However, once the person is convicted his suspended sentence is under the supervision of the trial court. His first line supervisor, the probation officer, may be an employee of the executive branch (Probation is an office of the Department of Corrections), but all probation violations basically boil down to violations of “good behavior” and only a judge can make the final determination that such a violation has occurred. Once the judge has determined that the probationer is in violation of the requirement that he be of good behavior it is solely within the purview of the court to determine how much of the probationer’s previously suspended time should be imposed. Any intervention in that exercise of the trial court’s sole discretion by the General Assembly is an “exercise of the powers properly belonging to the other” and a direct violation of the Constitution of Virginia. In fact, the strongest argument that it isn’t unconstitutional is that the probation violation guidelines are not mandatory and that’s a pretty weak argument if it can be shown that the probation violation guidelines are followed. This leads us to one question: are they followed?

It doesn’t appear that they are.

This chart shows that the guidelines are consistent with the amount of time imposed about half the time. I’d say they were followed, except I think many courts may operate the way that I’ve seen the ones I practice in operate. The probation violation guidelines are ignored. The prosecutor and defense attorney negotiate a recommendation for the court without even looking at them. The only time I usually see them mentioned is when the defense attorney uses them as a weapon to try to pry a lower sentence out of the prosecutor or the judge and on the odd occasion when the judge thinks the deal being recommended is much too lenient and references them to ask why the recommendation is so low that it’s even below the probation violation guidelines.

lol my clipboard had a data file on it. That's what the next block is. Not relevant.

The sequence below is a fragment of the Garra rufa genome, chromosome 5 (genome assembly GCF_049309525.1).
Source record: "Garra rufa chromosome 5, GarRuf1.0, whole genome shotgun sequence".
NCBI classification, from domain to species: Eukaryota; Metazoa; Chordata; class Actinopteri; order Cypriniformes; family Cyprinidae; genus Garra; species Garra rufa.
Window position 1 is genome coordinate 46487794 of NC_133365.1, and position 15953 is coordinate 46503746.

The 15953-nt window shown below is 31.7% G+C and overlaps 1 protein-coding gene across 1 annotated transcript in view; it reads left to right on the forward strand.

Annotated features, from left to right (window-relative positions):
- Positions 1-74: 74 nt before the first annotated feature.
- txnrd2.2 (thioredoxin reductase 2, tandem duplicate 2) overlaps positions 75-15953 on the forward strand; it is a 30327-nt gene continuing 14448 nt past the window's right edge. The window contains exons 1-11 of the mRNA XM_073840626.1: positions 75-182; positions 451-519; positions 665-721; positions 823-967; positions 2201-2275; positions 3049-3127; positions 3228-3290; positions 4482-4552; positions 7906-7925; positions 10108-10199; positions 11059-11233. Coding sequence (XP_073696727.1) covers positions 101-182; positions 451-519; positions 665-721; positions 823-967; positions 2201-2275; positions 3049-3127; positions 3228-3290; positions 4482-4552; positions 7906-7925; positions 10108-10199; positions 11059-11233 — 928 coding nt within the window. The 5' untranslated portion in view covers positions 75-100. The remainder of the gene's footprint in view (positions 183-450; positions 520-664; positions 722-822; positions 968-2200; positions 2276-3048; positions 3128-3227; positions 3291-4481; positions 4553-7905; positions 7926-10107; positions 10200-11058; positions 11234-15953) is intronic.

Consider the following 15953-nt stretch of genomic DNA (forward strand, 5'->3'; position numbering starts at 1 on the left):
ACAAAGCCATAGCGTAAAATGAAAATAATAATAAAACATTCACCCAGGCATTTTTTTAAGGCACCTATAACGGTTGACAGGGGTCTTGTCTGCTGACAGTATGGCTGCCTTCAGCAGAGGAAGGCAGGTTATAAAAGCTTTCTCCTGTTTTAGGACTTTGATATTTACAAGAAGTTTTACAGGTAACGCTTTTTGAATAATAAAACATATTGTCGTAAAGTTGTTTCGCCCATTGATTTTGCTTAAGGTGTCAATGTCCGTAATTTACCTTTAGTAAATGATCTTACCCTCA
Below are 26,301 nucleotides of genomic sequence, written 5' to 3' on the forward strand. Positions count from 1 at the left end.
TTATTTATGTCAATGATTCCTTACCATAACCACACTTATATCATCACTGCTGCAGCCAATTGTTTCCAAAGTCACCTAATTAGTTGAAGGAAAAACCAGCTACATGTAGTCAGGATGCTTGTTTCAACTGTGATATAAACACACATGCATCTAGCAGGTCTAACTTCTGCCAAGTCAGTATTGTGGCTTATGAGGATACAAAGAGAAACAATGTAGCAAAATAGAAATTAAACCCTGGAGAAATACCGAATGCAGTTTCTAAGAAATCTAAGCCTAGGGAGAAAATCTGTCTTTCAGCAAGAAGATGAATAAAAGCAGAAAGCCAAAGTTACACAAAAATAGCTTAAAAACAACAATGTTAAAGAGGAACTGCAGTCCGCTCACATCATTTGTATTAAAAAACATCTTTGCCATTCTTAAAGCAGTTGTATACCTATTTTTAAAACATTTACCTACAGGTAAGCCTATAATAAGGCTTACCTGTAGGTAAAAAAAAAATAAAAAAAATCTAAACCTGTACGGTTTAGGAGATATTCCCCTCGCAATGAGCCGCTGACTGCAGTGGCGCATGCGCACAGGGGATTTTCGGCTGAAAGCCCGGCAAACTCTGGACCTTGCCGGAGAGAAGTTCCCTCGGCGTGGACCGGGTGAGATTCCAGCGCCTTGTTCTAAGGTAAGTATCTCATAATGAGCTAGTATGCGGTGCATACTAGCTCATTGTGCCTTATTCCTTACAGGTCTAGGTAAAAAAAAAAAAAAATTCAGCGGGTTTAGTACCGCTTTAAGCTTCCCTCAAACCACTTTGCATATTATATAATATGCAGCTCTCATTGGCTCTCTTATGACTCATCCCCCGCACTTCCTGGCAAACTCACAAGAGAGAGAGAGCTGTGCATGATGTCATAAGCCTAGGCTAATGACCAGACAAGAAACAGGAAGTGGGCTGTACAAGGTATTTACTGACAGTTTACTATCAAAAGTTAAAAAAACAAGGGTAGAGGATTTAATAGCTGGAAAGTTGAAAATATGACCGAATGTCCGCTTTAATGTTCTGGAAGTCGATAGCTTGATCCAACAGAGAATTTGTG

But, you say, Ken that’s just your courthouses. Surely that is not replicated in the rest of Virginia.

*ahem* This chart shows that at some level most of Virginia is ignoring the probation violation guidelines. The only group of people who even have a bare majority that believe these guidelines are useful are the probation officers at about 54%. The order then descends as follows: private attorneys at 38%, judges at 36%, prosecutors at 21%, and public defenders at 20%. It’s also telling that 49% of judges find them specifically unhelpful as well as 68% of public defenders and 72% of prosecutors. The people on both sides of the bench who only do criminal law as well as the judge sitting on the bench who makes determinations as to what to do with probation violations all basically find probation violation guidelines useless. This renders any constitutional question moot.

Probation violation guidelines should be scrapped. They won’t be. I’m sure we all realize that once laws of this sort are on the books they stay there and once a bureaucracy develops this sort of paperwork it stays around forever. Sure, it’ll be subject to reforms every so often. Every time will be the one that “finally” fixes it and the beast will keep shambling along. Eventually it may even win the day thru the sheer momentum of bureaucracy. That doesn’t mean it’s a good system; it just means that it stays around so long that eventually people give up or don’t know any better. After all, we all know the most powerful argument in a courthouse isn’t case law or the statutes – it’s “that’s the way we’ve always done it.”